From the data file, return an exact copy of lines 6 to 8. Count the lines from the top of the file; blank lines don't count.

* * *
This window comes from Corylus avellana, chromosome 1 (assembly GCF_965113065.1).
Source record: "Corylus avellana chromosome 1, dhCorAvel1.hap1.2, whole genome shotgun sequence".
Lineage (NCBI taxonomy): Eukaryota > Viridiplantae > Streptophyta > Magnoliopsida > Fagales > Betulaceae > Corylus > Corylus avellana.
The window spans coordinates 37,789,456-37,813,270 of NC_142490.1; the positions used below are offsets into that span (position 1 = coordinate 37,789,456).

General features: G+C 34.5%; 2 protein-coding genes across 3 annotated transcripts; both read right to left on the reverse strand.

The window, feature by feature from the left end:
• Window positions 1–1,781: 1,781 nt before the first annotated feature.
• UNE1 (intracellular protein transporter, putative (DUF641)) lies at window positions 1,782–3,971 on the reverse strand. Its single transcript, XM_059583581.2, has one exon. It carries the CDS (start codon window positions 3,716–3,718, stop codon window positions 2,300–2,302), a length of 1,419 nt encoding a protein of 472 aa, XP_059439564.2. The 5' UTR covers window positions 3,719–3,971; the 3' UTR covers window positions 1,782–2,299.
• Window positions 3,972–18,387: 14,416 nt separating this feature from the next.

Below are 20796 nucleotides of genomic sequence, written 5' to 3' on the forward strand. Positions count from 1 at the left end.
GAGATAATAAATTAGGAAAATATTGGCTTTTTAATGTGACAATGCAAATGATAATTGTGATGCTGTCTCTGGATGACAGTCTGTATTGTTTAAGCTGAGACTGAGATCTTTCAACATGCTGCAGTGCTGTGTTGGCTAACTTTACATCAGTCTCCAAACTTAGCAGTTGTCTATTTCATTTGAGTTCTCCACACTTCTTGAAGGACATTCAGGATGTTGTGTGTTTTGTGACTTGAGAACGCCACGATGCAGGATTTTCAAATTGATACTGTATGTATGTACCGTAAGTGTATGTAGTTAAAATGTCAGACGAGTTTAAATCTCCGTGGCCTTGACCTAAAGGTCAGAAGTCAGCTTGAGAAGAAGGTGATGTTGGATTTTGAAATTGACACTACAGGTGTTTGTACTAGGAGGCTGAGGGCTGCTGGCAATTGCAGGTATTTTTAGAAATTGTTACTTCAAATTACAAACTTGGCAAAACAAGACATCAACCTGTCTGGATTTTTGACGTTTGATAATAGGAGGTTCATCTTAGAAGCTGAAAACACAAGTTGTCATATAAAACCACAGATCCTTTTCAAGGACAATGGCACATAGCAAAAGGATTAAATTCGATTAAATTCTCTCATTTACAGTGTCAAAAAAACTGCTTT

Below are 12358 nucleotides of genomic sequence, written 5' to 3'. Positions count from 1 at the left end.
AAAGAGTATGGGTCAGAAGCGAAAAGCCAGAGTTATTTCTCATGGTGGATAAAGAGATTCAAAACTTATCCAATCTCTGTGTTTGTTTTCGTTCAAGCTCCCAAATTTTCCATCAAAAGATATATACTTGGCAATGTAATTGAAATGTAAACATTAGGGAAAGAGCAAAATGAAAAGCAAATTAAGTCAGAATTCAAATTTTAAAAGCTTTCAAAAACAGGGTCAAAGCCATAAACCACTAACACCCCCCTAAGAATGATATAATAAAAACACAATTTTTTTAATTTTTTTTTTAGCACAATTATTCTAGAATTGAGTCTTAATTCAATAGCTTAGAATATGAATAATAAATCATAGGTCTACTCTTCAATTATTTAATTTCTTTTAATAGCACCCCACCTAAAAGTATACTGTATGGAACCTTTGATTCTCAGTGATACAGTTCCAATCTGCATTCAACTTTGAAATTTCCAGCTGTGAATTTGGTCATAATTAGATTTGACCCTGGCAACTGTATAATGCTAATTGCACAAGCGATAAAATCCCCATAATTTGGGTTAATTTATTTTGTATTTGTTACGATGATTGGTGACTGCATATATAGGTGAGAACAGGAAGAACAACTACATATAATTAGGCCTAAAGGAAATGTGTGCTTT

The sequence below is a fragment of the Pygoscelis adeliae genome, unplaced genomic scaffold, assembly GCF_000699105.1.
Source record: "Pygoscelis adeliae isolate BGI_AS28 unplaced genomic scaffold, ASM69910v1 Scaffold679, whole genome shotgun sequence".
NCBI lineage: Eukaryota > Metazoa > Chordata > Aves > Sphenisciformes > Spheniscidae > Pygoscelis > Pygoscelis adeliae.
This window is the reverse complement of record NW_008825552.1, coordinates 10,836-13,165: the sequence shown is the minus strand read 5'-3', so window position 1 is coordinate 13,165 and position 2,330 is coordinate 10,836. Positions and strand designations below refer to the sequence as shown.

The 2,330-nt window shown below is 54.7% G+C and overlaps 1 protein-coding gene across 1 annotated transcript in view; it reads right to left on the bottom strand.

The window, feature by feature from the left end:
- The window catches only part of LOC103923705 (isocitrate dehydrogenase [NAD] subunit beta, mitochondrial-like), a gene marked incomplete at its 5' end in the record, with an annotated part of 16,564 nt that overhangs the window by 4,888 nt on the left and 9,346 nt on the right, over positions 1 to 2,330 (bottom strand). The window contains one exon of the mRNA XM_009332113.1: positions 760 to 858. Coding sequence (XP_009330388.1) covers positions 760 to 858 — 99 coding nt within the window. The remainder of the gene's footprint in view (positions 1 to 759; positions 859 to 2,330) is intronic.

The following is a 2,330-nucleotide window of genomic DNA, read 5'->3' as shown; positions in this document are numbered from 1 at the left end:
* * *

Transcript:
The window, feature by feature from the left end:
• Window positions 1–1,781: 1,781 nt before the first annotated feature.
• UNE1 (intracellular protein transporter, putative (DUF641)) lies at window positions 1,782–3,971 on the reverse strand. Its single transcript, XM_059583581.2, has one exon. It carries the CDS (start codon window positions 3,716–3,718, stop codon window positions 2,300–2,302), a length of 1,419 nt encoding a protein of 472 aa, XP_059439564.2. The 5' UTR covers window positions 3,719–3,971; the 3' UTR covers window positions 1,782–2,299.